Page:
California Blaze Is One of State's Worst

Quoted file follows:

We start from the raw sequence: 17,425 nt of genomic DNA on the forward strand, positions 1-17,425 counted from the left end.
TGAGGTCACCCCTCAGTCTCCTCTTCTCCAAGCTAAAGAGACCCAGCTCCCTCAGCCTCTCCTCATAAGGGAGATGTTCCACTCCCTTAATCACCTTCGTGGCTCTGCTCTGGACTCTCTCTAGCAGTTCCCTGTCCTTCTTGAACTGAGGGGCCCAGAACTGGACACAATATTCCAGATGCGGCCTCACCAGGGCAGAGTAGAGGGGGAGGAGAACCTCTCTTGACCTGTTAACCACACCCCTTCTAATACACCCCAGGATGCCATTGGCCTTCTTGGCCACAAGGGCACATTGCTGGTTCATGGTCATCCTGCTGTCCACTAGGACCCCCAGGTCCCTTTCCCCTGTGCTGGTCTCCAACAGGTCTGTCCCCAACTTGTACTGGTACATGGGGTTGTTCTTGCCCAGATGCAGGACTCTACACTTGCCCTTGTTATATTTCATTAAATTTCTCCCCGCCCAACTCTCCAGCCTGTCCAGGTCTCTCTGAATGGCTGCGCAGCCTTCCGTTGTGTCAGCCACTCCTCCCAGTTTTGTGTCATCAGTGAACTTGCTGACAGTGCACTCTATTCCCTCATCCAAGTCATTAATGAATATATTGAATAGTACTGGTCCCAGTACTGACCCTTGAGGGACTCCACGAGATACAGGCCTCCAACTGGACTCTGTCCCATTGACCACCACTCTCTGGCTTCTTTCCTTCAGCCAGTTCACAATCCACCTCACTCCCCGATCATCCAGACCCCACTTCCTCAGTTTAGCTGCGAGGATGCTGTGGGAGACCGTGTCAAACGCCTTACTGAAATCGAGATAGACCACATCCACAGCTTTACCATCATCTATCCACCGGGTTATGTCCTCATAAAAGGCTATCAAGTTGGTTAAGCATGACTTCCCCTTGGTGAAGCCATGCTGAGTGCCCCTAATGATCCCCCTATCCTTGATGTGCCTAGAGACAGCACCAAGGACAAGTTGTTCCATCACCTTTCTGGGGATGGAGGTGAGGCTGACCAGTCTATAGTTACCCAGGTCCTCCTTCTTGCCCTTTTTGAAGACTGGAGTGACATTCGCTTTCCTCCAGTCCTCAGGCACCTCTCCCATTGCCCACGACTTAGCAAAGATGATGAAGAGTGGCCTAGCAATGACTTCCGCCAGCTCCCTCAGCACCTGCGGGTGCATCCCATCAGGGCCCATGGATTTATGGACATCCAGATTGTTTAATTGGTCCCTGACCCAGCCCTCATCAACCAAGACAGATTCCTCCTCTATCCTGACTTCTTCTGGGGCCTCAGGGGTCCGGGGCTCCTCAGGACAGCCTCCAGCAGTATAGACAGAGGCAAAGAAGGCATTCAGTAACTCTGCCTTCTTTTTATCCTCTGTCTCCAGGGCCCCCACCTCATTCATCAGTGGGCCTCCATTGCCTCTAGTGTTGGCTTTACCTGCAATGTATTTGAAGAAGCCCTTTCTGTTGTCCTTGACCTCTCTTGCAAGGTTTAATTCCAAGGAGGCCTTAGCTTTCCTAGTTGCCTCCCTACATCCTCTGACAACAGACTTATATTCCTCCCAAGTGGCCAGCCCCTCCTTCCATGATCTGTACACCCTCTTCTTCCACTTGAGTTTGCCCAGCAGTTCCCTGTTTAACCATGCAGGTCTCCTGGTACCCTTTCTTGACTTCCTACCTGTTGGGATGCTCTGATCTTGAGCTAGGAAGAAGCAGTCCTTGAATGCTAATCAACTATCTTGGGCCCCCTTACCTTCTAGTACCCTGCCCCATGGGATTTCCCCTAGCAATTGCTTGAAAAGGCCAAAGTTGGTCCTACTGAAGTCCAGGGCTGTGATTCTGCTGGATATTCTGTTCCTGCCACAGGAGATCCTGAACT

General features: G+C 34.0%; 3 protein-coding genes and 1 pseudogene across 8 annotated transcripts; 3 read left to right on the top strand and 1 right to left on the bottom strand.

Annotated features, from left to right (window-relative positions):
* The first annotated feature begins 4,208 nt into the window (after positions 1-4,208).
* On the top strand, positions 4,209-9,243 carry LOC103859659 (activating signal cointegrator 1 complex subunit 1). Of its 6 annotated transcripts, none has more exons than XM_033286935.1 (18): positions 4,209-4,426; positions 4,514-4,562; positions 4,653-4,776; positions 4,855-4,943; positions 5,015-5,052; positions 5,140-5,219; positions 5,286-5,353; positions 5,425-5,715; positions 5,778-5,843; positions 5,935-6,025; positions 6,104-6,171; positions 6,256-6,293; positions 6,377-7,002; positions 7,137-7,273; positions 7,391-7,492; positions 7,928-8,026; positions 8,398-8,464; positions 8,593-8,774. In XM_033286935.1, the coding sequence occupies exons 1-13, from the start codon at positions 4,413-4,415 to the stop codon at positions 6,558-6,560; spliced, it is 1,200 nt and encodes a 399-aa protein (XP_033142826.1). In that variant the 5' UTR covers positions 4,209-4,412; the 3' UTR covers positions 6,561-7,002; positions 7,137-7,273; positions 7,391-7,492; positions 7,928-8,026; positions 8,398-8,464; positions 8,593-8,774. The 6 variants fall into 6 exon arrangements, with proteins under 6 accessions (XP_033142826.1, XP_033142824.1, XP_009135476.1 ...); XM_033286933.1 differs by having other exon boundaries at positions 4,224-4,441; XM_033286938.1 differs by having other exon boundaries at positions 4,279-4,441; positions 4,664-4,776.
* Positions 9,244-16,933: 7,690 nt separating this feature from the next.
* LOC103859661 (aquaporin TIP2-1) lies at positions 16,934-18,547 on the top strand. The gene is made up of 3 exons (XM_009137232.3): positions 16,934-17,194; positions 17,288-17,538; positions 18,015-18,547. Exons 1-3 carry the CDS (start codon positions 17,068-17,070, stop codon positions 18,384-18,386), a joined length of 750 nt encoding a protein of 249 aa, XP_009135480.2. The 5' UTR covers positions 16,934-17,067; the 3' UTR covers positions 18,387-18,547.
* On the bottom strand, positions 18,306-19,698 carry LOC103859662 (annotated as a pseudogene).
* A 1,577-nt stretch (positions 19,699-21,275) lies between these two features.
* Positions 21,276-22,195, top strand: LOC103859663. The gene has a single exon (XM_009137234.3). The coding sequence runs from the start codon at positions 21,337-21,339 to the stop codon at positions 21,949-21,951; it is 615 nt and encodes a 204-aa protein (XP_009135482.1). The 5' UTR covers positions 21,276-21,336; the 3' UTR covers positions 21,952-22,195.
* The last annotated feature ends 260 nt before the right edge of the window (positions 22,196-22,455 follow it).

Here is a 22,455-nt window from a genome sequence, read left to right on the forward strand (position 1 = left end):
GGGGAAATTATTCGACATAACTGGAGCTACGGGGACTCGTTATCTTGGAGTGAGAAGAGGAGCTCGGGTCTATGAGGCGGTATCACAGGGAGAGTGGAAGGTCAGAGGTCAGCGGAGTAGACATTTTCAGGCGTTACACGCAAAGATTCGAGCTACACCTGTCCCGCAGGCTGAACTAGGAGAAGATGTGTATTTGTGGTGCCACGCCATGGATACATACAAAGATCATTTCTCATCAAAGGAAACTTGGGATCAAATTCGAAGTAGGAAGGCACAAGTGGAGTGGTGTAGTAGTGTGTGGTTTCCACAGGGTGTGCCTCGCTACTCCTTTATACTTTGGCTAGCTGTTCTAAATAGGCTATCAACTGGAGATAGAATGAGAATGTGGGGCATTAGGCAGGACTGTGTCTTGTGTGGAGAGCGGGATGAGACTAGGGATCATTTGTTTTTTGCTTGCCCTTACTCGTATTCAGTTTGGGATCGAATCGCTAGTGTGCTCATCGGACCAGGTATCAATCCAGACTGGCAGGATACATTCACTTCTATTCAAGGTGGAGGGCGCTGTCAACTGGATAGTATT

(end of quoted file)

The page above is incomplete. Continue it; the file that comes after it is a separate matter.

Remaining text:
THE five-year drought that has disrupted the California economy and forced millions of people to turn off spigots is now taking a heavy toll as fires flare up around the state.The firestorm that swept through the exclusive residential hills of Oakland and Berkeley underlines the vulnerability of the essentially arid state to quick-moving blazes after five years of dry weather. Killing at least 12 people, destroying at least 400 homes, and causing hundreds of millions in damage, the fire was one of the worst in state history. A similar, wind-driven inferno last year destroyed 560 structures near Santa Barbara. Elsewhere, crews have been manning fire lines in a remote area of the Los Padres National Forest, just north of Ojai in southern California, and near Cloverdale. The blazes come after what has been a quiet summer in the Golden State. Unusually cool and gray weather has kept most fire fighters idle this year despite the drought. That all changed at 11 a.m. Sunday. Officials speculate that what was a small brush fire suddenly became an uncontrollable conflagration, fanned by 90-degree-plus temperatures and 30-mile-an-hour winds. Within hours, it had consumed more than 1,700 acres of prime real estate, leapfrogging million-dollar homes and shrouding the whole Bay area in ash-raining smoke. "I thought it was a simple grass fire," said one resident. "Then the sky just keep getting darker and darker." Surveying the damage by helicopter, Gov. Pete Wilson (R) quickly declared a state of emergency and said, "To call it devastation doesn't really describe it." Ironically, the calamity came almost two years to the day after a major earthquake rattled the Bay area. With remnants of that disaster still visible, such as hobbled transportation corridors, Oakland residents will now face years of rebuilding from the fire. The city has already been struggling to cope with an ailing economy, rising crime, and financially troubled schools. Several thousand people were evacuated from their homes to emergency shelters, hotels, and neighbors. Frantic to save their homes, residents placed sprinklers on roof tops, wielded fire hoses, and grabbed armloads of possessions. Hundreds of volunteers pitched in to help with shovels, rakes, and axes. Several dormitories were evacuated at the University of California at Berkeley. As many as 10 helicopters, 10 aircraft, and more than 1,000 fire fighters continued to battle the blaze at presstime.